When I was an AUSA in EDVA, we would routinely allow a defendant to preserve any half-way reasonable Fourth Amendment issue for appeal, but would not sign a plea agreement unless there was a waiver of the defendant's right to appeal the sentence. To save taxpayer money (currently all the rage in the early release context) and advance at least some degree of finality, we were not going to have a sentencing hearing in district court only to have another one in the Fourth Circuit. (Not that defendants would do any better there anyway).

P.S. I seriously doubt the gun was possessed for defense -- offense is more likely, or, as has been mentioned, street cred, which is offense's first cousin and the source of a bunch of trouble.

Posted by: Bill Otis | Dec 14, 2010 5:38:17 PM

Maybe he possessed the gun because he just wanted to possess a gun. Because in the United States, we are constantly told that it is our Constitutional right to possess them. If Ja Rule had been a white accountant from the midwest, he might have gotten the same sentence, but would we still be talking about him possessing the gun for "street cred"? And what's up with classifying the offense as a violent felony? It doesn't appear he tried to shoot anyone, or even threaten anyone with the guns. I couldn't find any news article that indicated he did anything more than possess the guns. I suppose New York can make that a crime, somehow, but what inanity to classify it as a violent felony. Oh well, at least he didn't try to take a leak in an alley; then he'd be guilty of a sex offense.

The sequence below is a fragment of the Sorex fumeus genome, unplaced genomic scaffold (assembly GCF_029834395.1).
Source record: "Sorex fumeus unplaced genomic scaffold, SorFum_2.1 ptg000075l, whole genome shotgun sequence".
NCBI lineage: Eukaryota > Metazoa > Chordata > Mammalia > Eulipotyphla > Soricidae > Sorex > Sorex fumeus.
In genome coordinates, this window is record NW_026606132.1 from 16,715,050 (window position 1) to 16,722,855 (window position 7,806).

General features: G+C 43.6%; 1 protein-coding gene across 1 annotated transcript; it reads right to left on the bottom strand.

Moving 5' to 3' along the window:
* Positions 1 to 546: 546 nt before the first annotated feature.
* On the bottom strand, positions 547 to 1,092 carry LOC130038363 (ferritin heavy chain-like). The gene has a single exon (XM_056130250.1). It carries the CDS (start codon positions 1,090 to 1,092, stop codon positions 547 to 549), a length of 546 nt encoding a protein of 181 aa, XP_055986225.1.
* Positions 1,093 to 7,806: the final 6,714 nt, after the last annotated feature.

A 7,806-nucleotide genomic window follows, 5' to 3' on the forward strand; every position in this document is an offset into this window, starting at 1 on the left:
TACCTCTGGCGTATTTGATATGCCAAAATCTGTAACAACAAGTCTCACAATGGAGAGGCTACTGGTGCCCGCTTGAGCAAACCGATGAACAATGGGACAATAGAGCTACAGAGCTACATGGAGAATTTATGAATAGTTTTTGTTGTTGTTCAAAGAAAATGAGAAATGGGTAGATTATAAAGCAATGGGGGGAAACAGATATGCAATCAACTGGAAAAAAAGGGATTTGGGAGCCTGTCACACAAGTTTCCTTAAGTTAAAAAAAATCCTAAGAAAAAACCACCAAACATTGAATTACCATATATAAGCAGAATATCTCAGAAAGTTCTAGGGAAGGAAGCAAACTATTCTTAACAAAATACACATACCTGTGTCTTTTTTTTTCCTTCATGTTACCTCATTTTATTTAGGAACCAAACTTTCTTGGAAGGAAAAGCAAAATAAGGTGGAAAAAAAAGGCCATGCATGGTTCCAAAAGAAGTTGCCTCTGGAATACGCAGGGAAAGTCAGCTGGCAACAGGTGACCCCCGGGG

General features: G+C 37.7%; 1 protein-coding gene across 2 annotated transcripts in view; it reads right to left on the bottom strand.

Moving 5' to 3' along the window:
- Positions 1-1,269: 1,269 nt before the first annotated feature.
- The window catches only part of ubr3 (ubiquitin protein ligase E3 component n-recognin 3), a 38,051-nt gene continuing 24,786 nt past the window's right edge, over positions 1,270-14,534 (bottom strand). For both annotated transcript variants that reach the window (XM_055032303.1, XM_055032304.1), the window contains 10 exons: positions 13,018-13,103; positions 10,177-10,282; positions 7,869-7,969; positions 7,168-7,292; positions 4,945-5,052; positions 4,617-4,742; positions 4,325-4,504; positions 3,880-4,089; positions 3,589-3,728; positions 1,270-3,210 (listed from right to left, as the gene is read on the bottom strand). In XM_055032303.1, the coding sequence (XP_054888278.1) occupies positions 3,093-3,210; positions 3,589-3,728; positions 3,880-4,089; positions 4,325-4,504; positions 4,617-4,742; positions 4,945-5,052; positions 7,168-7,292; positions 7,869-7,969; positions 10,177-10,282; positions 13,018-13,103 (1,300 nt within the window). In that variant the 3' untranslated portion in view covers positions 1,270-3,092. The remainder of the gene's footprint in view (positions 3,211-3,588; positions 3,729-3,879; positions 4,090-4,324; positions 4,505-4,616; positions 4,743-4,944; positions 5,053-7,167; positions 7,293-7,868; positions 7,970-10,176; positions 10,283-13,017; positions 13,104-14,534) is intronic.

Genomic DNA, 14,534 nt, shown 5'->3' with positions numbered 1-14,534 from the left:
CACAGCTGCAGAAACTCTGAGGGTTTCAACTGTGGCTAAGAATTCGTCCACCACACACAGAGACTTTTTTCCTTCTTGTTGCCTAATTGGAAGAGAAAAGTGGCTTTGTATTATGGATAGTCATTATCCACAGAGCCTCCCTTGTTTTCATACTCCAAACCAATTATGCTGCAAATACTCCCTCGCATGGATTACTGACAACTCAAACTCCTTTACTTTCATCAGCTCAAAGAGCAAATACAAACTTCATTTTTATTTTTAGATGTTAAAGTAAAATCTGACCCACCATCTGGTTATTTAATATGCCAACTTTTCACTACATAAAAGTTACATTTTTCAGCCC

Posted by: anonymous | Dec 14, 2010 10:29:35 PM

Street Cred vs. Defense

As far as I know, the NRA had never been against illegal possession of weapons such as handguns and the like. While I sense they distrust the government vis a vis popular, liberal support of a ban on weapons and a repudiation of the 2nd Amendment in general, they are also aware that individuals who use weapons in a non-life threatening circumstance (defense) have broken several of the NRA's basic tenets. The NRA will understandably never defend nor support the legal defense of such individuals based upon a constitutional challenge.

Of course, my statement may be construed as racist. Certainly, it could be cited for bias. And yes, association with others who have supported a drive-by mentality plays much into my way of thinking. Given that he must have had a competent attorney versed with weapons laws in NYC, I would have to defer to their own strategies and recommendations. I can't believe that such competent attorneys would plead in such a manner unless they knew that arguing the 2nd, even through Heller, was a waste of time. They certainly would have appreciated the billing hours if there was a good possibility it would have worked.

Posted by: Eric Knight | Dec 15, 2010 11:16:10 PM